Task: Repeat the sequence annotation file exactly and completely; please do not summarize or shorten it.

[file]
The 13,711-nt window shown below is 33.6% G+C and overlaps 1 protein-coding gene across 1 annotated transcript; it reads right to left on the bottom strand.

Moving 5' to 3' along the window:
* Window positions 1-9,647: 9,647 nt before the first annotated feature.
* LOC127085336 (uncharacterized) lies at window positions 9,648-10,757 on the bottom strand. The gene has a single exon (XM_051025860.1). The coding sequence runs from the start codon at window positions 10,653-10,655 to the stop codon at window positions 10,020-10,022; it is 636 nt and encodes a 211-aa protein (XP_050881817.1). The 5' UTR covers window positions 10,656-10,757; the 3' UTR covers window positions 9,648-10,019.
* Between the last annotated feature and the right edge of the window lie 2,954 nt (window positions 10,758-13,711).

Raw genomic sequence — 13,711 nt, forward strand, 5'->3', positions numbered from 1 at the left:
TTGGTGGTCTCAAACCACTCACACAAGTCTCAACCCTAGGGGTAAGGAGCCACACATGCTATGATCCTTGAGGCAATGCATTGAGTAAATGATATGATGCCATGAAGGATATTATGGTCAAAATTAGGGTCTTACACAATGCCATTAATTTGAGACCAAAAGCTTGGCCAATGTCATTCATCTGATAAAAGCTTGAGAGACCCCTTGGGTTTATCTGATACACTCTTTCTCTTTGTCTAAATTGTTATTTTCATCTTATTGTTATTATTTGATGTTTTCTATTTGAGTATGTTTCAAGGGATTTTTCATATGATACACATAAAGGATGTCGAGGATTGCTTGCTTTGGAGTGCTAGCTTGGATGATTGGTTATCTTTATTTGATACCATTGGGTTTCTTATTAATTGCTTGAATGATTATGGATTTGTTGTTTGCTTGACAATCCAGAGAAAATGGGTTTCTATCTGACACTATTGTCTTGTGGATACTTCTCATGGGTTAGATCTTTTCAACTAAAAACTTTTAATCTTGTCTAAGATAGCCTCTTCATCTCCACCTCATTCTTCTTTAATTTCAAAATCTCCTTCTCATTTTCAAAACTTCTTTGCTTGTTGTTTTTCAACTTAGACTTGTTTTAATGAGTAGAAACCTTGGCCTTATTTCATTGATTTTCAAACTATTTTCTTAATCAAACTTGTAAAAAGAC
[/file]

The 13,711-nt window shown below is 33.6% G+C and overlaps 1 protein-coding gene across 1 annotated transcript; it reads right to left on the bottom strand.

Moving 5' to 3' along the window:
* Window positions 1-9,647: 9,647 nt before the first annotated feature.
* LOC127085336 (uncharacterized) lies at window positions 9,648-10,757 on the bottom strand. The gene has a single exon (XM_051025860.1). The coding sequence runs from the start codon at window positions 10,653-10,655 to the stop codon at window positions 10,020-10,022; it is 636 nt and encodes a 211-aa protein (XP_050881817.1). The 5' UTR covers window positions 10,656-10,757; the 3' UTR covers window positions 9,648-10,019.
* Between the last annotated feature and the right edge of the window lie 2,954 nt (window positions 10,758-13,711).

Raw genomic sequence — 13,711 nt, forward strand, 5'->3', positions numbered from 1 at the left:
TTGGTGGTCTCAAACCACTCACACAAGTCTCAACCCTAGGGGTAAGGAGCCACACATGCTATGATCCTTGAGGCAATGCATTGAGTAAATGATATGATGCCATGAAGGATATTATGGTCAAAATTAGGGTCTTACACAATGCCATTAATTTGAGACCAAAAGCTTGGCCAATGTCATTCATCTGATAAAAGCTTGAGAGACCCCTTGGGTTTATCTGATACACTCTTTCTCTTTGTCTAAATTGTTATTTTCATCTTATTGTTATTATTTGATGTTTTCTATTTGAGTATGTTTCAAGGGATTTTTCATATGATACACATAAAGGATGTCGAGGATTGCTTGCTTTGGAGTGCTAGCTTGGATGATTGGTTATCTTTATTTGATACCATTGGGTTTCTTATTAATTGCTTGAATGATTATGGATTTGTTGTTTGCTTGACAATCCAGAGAAAATGGGTTTCTATCTGACACTATTGTCTTGTGGATACTTCTCATGGGTTAGATCTTTTCAACTAAAAACTTTTAATCTTGTCTAAGATAGCCTCTTCATCTCCACCTCATTCTTCTTTAATTTCAAAATCTCCTTCTCATTTTCAAAACTTCTTTGCTTGTTGTTTTTCAACTTAGACTTGTTTTAATGAGTAGAAACCTTGGCCTTATTTCATTGATTTTCAAACTATTTTCTTAATCAAACTTGTAAAAAGAC